The Massachusetts congressional delegation is urging lawmakers to include substantial funding for higher education in the proposed stimulus package aimed at helping stabilize the economy amid the coronavirus crisis.
“COVID-19 has jeopardized the health, learning, and livelihoods of millions of vulnerable students, and threatens to further destabilize the institutions of higher education upon which our nation depends, including colleges and universities in Massachusetts,” reads the letter signed by Democratic Senators Elizabeth Warren and Ed Markey, along with eight of the state’s US representatives. “As a result of COVID-19, colleges and universities in Massachusetts face significant losses in revenue and face new, unexpected costs.”
The letter asks that Congress provide “vigorous financial assistance” to students and higher education institutions. It doesn’t specify how much money should be dedicated to those needs, but outlines several programs that need relief, including emergency grant aid to help students with transportation, relocation and food, and money to help colleges to upgrade their technology systems for online classes and to avoid layoffs.
The Massachusetts congressional letter highlights many of the concerns shared by trade groups representing US colleges and universities. Lobbyists for higher education institutions have requested $50 billion in relief for students and their campuses. Separately, universities have also requested $13 billion in aid for research institutions in order to help them pay graduate and post-graduate students to maintain their labs and research.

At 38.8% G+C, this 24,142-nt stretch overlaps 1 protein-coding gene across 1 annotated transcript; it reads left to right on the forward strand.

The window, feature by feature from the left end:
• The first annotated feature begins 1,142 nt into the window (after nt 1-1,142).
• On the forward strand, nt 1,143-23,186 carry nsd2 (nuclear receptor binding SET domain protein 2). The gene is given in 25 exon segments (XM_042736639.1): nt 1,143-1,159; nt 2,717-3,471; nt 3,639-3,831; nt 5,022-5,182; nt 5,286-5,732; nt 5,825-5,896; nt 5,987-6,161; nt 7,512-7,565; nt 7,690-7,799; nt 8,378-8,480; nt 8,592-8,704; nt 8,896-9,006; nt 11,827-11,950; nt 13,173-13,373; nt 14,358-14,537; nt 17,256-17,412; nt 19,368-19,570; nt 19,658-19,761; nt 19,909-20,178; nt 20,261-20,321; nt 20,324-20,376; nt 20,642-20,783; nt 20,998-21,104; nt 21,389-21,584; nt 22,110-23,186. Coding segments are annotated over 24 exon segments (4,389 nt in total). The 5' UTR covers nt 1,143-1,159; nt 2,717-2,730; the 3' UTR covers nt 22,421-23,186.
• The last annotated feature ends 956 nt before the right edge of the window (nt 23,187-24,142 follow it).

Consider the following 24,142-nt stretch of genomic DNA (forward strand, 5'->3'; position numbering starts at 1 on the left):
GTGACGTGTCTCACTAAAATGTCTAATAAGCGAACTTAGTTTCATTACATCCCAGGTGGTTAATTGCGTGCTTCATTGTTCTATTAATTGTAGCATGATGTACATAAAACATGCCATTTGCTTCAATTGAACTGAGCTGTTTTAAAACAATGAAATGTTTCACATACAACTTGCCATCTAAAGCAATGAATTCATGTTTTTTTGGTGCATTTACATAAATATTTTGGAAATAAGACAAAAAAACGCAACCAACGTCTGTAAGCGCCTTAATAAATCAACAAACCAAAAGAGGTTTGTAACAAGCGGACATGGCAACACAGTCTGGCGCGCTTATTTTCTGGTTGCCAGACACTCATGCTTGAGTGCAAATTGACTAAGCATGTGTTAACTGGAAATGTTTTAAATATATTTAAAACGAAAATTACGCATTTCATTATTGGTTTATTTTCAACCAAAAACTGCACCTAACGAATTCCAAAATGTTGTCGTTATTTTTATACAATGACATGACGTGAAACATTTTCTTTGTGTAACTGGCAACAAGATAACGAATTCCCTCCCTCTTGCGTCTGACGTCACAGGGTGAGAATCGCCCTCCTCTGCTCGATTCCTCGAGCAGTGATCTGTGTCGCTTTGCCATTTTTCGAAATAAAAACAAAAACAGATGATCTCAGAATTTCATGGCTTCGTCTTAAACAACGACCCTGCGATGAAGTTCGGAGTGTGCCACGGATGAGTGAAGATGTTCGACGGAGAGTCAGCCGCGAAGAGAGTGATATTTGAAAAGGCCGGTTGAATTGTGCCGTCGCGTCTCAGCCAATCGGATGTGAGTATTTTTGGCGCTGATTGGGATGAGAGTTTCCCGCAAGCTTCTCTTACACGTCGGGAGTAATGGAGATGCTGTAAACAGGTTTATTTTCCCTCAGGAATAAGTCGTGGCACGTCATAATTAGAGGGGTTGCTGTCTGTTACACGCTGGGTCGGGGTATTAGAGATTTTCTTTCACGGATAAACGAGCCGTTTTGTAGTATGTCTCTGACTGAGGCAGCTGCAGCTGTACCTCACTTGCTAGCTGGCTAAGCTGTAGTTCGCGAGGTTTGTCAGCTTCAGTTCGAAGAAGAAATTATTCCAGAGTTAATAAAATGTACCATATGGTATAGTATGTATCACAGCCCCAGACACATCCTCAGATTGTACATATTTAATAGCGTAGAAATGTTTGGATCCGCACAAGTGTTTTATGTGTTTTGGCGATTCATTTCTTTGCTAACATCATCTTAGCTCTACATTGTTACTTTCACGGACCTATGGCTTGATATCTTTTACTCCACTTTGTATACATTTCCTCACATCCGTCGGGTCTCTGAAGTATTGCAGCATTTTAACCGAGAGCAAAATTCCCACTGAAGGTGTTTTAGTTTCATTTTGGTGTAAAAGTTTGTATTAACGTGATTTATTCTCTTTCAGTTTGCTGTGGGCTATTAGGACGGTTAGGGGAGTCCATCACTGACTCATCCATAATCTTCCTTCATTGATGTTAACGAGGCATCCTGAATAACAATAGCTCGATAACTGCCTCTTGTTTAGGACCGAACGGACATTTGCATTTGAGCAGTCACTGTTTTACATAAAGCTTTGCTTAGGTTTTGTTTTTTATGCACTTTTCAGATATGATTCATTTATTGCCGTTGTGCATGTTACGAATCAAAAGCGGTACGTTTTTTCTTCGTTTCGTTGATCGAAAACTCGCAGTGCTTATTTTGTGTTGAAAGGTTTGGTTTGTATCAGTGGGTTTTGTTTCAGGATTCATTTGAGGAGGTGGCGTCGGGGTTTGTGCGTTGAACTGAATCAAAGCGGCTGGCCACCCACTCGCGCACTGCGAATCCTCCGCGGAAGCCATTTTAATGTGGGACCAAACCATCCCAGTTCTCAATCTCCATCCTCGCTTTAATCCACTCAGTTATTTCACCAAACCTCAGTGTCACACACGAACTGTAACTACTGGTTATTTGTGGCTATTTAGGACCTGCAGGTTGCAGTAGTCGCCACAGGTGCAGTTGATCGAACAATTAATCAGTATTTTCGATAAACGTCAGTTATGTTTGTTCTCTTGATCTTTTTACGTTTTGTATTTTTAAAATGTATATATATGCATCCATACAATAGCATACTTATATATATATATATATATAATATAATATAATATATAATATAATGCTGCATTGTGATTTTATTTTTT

Congress continues to work on the final coronavirus stimulus bill. But the initial Republican-backed proposal included far less funding than colleges and universities had requested – including just $6 billion for emergency funds and technology needs and $1.3 billion for research operations.
Colleges have warned that without government help many of them are likely to shutter as their expenses outstrip their revenue. Many are giving students refunds on room and board after emptying out dorms to contain the spread of the virus. Colleges also aren’t sure how many students, particularly those from abroad, will be returning to campuses and enrolling in classes this fall.
As Congress continues to negotiate relief for colleges, institutions with the least resources should receive robust help, said an official with Warren’s office.
“The Massachusetts higher education community needs timely stop-gap funding to continue operations, employment, teaching, and research,” according to the congressional delegation’s letter.